Nas: Chris is really into music like how I am. We like to have conversations about all kinds of music. We vibin’ right now to the Sinatra kind of sound. That’s what you are hearing now. We just had a barbecue thing and we were vibin’ off of Sinatra and Sam Cooke. The song we did, Blunt Ashes, was about artists before our time. Everybody that was in the game. It’s about the heroes of music. You can tell that’s our connection all the way.

Nas: Hip Hop is on a natural course. Hip Hop became global, so you have elevated Hip Hop, you have dance Hip Hop and all kinds of Hip Hop music. The whole thing got bigger. You have to go inside and find who you really like. The guys that I really like are still doing their thing. It doesn’t have anything to do with all the other stuff that’s going on. It’s great that the other stuff is going on. Everybody gotta eat, so let the other guys eat. Everything ain’t good, but you have to take the good and the bad.

MT: Rip, Rip! (Trying to land BHop-Winky Wright tickets and straight up igging me out before finally turning my way and almost eating my recorder) What’s goin’ with the Poker tournament? Is it a friendly competition?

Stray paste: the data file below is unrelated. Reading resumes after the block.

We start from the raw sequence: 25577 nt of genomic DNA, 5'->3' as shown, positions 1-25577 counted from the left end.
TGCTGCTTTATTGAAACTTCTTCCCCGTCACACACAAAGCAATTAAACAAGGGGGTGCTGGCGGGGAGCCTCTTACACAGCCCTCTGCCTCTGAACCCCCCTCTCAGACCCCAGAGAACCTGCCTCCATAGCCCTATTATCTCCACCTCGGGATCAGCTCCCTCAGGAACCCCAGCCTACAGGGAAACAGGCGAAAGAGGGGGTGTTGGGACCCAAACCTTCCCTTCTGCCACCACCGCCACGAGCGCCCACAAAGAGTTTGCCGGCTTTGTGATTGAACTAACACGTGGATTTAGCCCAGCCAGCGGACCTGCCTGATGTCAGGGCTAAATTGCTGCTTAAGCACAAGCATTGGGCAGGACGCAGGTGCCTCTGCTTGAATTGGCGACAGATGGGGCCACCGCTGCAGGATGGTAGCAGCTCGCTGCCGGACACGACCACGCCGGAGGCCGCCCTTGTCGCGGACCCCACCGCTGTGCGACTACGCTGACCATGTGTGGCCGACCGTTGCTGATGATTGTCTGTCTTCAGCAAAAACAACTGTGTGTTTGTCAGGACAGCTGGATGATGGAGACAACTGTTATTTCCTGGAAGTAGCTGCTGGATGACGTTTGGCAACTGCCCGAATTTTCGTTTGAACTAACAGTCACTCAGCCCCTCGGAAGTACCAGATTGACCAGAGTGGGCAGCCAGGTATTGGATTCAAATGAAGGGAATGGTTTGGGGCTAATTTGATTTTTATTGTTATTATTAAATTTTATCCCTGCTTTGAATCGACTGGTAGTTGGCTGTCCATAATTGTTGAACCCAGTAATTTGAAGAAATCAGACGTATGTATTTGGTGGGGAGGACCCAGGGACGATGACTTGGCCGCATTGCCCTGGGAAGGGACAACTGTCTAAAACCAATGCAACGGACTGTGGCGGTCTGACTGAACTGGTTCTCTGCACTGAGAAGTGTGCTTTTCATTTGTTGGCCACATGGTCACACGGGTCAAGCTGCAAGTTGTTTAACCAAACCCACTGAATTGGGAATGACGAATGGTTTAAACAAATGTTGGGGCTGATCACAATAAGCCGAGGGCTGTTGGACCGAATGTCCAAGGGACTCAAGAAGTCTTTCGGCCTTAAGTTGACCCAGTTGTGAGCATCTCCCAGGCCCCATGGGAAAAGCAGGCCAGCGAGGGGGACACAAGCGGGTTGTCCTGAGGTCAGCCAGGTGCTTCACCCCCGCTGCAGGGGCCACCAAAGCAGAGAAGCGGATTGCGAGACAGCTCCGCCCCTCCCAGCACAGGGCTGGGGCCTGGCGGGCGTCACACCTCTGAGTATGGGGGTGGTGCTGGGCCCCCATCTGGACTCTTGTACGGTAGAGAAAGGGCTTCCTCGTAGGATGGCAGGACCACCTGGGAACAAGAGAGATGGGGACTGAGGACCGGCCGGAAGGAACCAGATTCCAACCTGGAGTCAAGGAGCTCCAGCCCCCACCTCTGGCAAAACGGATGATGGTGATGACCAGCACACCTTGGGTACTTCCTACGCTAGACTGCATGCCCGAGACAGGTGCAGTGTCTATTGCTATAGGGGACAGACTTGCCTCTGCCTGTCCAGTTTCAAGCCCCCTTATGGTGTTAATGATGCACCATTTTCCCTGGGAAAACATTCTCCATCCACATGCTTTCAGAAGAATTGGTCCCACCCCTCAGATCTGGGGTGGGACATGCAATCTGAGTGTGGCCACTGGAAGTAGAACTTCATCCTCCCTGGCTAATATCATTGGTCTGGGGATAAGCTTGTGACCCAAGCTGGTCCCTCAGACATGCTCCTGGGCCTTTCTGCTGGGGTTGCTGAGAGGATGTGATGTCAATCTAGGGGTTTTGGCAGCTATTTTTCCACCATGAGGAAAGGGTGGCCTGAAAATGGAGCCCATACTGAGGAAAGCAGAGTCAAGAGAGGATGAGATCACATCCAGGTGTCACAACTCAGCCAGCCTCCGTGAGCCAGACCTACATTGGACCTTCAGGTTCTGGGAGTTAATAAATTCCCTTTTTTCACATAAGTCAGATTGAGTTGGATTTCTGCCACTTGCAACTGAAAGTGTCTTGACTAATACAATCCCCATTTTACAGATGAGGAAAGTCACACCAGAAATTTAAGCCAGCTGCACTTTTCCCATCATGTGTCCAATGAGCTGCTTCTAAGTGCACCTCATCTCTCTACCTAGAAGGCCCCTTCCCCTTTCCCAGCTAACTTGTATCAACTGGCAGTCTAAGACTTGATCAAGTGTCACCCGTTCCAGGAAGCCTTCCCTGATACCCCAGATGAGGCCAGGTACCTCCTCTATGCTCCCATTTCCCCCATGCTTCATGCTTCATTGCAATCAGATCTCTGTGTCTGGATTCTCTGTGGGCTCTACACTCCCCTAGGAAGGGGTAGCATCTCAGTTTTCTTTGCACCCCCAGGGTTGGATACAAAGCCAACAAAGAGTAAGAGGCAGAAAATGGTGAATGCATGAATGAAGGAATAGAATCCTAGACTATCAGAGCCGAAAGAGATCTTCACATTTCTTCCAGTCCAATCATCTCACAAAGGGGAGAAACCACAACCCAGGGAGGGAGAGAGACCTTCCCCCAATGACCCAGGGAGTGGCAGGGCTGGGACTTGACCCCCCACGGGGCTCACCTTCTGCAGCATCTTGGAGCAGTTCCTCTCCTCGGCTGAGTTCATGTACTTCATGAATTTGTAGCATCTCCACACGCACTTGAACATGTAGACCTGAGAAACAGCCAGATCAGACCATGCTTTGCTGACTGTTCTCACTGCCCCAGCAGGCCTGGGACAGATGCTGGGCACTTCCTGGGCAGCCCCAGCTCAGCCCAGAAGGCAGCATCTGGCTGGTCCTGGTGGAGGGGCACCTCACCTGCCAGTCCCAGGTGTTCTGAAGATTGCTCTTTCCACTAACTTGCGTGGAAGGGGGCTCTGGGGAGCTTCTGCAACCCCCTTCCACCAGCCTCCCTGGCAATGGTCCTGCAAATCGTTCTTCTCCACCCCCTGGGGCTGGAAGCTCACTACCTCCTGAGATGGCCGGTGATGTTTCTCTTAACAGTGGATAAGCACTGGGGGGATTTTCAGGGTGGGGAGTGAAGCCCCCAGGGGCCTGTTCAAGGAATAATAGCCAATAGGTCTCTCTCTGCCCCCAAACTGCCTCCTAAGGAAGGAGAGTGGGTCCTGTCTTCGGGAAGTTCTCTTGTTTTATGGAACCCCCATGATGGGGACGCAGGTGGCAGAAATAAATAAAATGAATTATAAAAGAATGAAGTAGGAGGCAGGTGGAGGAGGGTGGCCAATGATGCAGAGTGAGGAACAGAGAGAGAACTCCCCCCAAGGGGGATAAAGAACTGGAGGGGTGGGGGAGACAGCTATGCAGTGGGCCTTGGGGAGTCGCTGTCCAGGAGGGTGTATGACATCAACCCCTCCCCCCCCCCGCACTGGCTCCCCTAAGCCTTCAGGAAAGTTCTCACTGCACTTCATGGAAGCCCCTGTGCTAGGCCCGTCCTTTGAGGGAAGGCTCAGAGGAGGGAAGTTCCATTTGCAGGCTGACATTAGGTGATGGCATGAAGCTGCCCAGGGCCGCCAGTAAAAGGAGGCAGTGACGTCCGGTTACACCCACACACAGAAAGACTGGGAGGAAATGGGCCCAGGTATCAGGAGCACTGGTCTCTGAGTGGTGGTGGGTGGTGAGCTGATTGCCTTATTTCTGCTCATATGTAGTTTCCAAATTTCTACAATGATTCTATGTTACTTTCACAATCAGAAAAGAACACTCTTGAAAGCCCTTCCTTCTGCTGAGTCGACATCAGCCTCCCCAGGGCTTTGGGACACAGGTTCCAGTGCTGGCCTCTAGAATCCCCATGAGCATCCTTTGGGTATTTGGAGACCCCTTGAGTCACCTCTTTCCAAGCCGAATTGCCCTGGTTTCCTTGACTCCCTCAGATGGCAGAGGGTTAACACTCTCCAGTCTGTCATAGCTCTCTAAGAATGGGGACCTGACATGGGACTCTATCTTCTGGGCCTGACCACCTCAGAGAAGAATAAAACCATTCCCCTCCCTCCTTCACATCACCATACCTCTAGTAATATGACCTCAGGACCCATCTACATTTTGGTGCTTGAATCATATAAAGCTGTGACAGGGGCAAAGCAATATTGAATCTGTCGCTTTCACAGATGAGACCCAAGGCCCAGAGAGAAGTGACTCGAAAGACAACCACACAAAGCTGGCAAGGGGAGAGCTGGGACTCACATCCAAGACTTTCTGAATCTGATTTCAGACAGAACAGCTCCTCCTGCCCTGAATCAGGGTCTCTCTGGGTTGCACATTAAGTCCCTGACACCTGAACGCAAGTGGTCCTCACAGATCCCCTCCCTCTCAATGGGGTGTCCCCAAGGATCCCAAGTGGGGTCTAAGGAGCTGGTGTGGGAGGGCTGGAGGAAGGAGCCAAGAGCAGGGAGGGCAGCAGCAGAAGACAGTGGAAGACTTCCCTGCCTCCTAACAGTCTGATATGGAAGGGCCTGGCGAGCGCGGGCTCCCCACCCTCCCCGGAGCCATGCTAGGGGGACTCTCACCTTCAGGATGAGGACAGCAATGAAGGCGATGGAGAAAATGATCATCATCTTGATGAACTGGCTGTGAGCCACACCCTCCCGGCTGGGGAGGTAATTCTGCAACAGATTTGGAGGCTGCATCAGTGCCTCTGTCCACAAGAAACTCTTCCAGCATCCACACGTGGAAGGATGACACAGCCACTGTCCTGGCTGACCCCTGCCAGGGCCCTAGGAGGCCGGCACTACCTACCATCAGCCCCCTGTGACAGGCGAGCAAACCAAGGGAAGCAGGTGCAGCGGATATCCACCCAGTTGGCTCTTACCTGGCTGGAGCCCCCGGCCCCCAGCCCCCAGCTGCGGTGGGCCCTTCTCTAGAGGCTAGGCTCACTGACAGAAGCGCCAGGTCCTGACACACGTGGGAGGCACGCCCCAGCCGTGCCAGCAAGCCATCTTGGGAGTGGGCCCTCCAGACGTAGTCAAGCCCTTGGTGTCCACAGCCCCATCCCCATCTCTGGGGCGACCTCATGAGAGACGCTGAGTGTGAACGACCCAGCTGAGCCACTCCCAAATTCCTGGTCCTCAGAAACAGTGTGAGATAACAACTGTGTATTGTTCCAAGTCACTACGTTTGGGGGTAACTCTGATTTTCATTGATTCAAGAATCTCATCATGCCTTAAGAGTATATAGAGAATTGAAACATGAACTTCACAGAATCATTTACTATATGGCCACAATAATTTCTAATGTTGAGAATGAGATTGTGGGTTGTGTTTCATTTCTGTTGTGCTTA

Rip Hamilton: My bad Mike, you know how it is… I’m out here for Webb man. Great individual. He’s done some special things for the community. I went to war with him on the floor. Any opportunity I can be here for something special, I’ll do it. It’s fun. We all want to win. Right now it’ll start of friendly but you know how we all are and it will turn competitive and we all want to win.

MT: You came up a little short this year. What do you expect out of the Pistons next season? The signing of Mr. Big Shot was an important step.

Rip Hamilton: Same thing. Right back in the mix. We feel like we should have been in the Finals the last four years, so it’s tough. We let one slip away. You gotta give a lot of credit to Cleveland. They played well. LeBron played awesome. We just gotta get back to where we were last year and hopefully get a win. Definitely was an important step. You look at the great back court with the Pistons–Isiah Thomas, Joe Dumars–those guys retired together. When we get the opportunity to sew up a back court like this, it’s a great thing. We won a championship and feel like we can win another one. We can only get better and hopefully will get right back there.

MT: Bobby Jax. You out here in Vegas to support your boy? Are you going to do anything with those chips in front of you?